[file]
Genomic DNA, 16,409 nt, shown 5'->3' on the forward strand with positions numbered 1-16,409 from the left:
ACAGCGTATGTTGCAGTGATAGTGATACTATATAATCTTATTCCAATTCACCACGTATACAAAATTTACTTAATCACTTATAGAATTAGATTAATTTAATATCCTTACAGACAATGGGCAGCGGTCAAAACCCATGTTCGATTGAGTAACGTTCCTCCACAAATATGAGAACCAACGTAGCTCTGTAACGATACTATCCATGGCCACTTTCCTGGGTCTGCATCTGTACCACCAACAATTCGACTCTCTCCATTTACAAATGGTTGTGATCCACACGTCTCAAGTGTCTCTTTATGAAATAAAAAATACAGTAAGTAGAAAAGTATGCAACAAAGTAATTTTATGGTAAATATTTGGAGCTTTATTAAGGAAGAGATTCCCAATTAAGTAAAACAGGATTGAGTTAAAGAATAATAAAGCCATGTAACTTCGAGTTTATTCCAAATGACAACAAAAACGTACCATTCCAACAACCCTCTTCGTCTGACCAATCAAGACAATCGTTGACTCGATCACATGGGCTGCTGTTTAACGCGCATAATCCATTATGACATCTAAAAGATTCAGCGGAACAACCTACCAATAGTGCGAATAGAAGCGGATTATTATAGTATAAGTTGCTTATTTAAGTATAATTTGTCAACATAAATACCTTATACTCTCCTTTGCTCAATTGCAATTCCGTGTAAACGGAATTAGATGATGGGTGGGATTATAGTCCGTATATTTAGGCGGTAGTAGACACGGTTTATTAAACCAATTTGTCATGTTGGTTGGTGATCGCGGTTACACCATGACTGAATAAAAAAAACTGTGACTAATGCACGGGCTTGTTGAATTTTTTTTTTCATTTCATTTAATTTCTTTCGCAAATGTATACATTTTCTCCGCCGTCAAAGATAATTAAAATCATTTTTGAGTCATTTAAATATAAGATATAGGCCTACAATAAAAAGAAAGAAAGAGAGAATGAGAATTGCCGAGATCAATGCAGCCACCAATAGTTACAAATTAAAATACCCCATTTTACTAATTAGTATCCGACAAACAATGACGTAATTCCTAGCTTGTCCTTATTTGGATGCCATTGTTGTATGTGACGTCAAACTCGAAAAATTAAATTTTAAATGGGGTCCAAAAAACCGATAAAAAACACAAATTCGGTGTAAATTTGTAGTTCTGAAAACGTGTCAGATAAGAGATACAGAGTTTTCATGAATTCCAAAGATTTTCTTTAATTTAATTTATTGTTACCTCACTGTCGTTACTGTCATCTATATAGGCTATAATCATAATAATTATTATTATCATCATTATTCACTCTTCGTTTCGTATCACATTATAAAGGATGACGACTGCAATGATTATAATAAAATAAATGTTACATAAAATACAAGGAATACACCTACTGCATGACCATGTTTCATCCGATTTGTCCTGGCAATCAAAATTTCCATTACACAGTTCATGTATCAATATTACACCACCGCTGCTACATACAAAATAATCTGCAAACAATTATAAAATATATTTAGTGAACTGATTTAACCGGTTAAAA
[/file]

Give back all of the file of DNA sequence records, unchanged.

Genomic DNA, 16,409 nt, shown 5'->3' on the forward strand with positions numbered 1-16,409 from the left:
ACAGCGTATGTTGCAGTGATAGTGATACTATATAATCTTATTCCAATTCACCACGTATACAAAATTTACTTAATCACTTATAGAATTAGATTAATTTAATATCCTTACAGACAATGGGCAGCGGTCAAAACCCATGTTCGATTGAGTAACGTTCCTCCACAAATATGAGAACCAACGTAGCTCTGTAACGATACTATCCATGGCCACTTTCCTGGGTCTGCATCTGTACCACCAACAATTCGACTCTCTCCATTTACAAATGGTTGTGATCCACACGTCTCAAGTGTCTCTTTATGAAATAAAAAATACAGTAAGTAGAAAAGTATGCAACAAAGTAATTTTATGGTAAATATTTGGAGCTTTATTAAGGAAGAGATTCCCAATTAAGTAAAACAGGATTGAGTTAAAGAATAATAAAGCCATGTAACTTCGAGTTTATTCCAAATGACAACAAAAACGTACCATTCCAACAACCCTCTTCGTCTGACCAATCAAGACAATCGTTGACTCGATCACATGGGCTGCTGTTTAACGCGCATAATCCATTATGACATCTAAAAGATTCAGCGGAACAACCTACCAATAGTGCGAATAGAAGCGGATTATTATAGTATAAGTTGCTTATTTAAGTATAATTTGTCAACATAAATACCTTATACTCTCCTTTGCTCAATTGCAATTCCGTGTAAACGGAATTAGATGATGGGTGGGATTATAGTCCGTATATTTAGGCGGTAGTAGACACGGTTTATTAAACCAATTTGTCATGTTGGTTGGTGATCGCGGTTACACCATGACTGAATAAAAAAAACTGTGACTAATGCACGGGCTTGTTGAATTTTTTTTTTCATTTCATTTAATTTCTTTCGCAAATGTATACATTTTCTCCGCCGTCAAAGATAATTAAAATCATTTTTGAGTCATTTAAATATAAGATATAGGCCTACAATAAAAAGAAAGAAAGAGAGAATGAGAATTGCCGAGATCAATGCAGCCACCAATAGTTACAAATTAAAATACCCCATTTTACTAATTAGTATCCGACAAACAATGACGTAATTCCTAGCTTGTCCTTATTTGGATGCCATTGTTGTATGTGACGTCAAACTCGAAAAATTAAATTTTAAATGGGGTCCAAAAAACCGATAAAAAACACAAATTCGGTGTAAATTTGTAGTTCTGAAAACGTGTCAGATAAGAGATACAGAGTTTTCATGAATTCCAAAGATTTTCTTTAATTTAATTTATTGTTACCTCACTGTCGTTACTGTCATCTATATAGGCTATAATCATAATAATTATTATTATCATCATTATTCACTCTTCGTTTCGTATCACATTATAAAGGATGACGACTGCAATGATTATAATAAAATAAATGTTACATAAAATACAAGGAATACACCTACTGCATGACCATGTTTCATCCGATTTGTCCTGGCAATCAAAATTTCCATTACACAGTTCATGTATCAATATTACACCACCGCTGCTACATACAAAATAATCTGCAAACAATTATAAAATATATTTAGTGAACTGATTTAACCGGTTAAAA